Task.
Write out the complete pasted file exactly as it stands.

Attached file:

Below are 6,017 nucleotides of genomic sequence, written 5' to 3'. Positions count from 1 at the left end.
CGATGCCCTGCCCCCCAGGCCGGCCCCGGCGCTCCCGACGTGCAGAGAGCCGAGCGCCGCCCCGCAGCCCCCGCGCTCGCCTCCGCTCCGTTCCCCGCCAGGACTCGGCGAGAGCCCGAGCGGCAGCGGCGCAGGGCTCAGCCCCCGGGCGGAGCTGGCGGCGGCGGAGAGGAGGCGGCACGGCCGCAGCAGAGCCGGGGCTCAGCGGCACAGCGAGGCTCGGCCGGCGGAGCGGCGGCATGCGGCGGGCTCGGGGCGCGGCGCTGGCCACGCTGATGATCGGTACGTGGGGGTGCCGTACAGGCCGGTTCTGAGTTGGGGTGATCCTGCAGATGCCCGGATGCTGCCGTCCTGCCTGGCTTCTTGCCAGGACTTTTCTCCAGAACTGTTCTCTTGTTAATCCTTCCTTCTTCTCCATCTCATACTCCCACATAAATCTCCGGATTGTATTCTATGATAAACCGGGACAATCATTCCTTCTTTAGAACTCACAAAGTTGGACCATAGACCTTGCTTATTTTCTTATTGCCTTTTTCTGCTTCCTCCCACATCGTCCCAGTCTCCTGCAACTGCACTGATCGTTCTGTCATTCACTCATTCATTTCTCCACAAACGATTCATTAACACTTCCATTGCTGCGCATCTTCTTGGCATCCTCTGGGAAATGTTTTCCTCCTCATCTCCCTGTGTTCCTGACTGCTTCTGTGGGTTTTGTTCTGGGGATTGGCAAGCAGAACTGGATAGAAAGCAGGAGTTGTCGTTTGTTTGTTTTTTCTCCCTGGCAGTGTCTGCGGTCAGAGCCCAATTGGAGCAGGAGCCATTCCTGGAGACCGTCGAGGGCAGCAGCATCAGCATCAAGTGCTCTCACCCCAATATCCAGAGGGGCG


Below are 6,017 nucleotides of genomic sequence, written 5' to 3'. Positions count from 1 at the left end.
CGATGCCCTGCCCCCCAGGCCGGCCCCGGCGCTCCCGACGTGCAGAGAGCCGAGCGCCGCCCCGCAGCCCCCGCGCTCGCCTCCGCTCCGTTCCCCGCCAGGACTCGGCGAGAGCCCGAGCGGCAGCGGCGCAGGGCTCAGCCCCCGGGCGGAGCTGGCGGCGGCGGAGAGGAGGCGGCACGGCCGCAGCAGAGCCGGGGCTCAGCGGCACAGCGAGGCTCGGCCGGCGGAGCGGCGGCATGCGGCGGGCTCGGGGCGCGGCGCTGGCCACGCTGATGATCGGTACGTGGGGGTGCCGTACAGGCCGGTTCTGAGTTGGGGTGATCCTGCAGATGCCCGGATGCTGCCGTCCTGCCTGGCTTCTTGCCAGGACTTTTCTCCAGAACTGTTCTCTTGTTAATCCTTCCTTCTTCTCCATCTCATACTCCCACATAAATCTCCGGATTGTATTCTATGATAAACCGGGACAATCATTCCTTCTTTAGAACTCACAAAGTTGGACCATAGACCTTGCTTATTTTCTTATTGCCTTTTTCTGCTTCCTCCCACATCGTCCCAGTCTCCTGCAACTGCACTGATCGTTCTGTCATTCACTCATTCATTTCTCCACAAACGATTCATTAACACTTCCATTGCTGCGCATCTTCTTGGCATCCTCTGGGAAATGTTTTCCTCCTCATCTCCCTGTGTTCCTGACTGCTTCTGTGGGTTTTGTTCTGGGGATTGGCAAGCAGAACTGGATAGAAAGCAGGAGTTGTCGTTTGTTTGTTTTTTCTCCCTGGCAGTGTCTGCGGTCAGAGCCCAATTGGAGCAGGAGCCATTCCTGGAGACCGTCGAGGGCAGCAGCATCAGCATCAAGTGCTCTCACCCCAATATCCAGAGGGGCG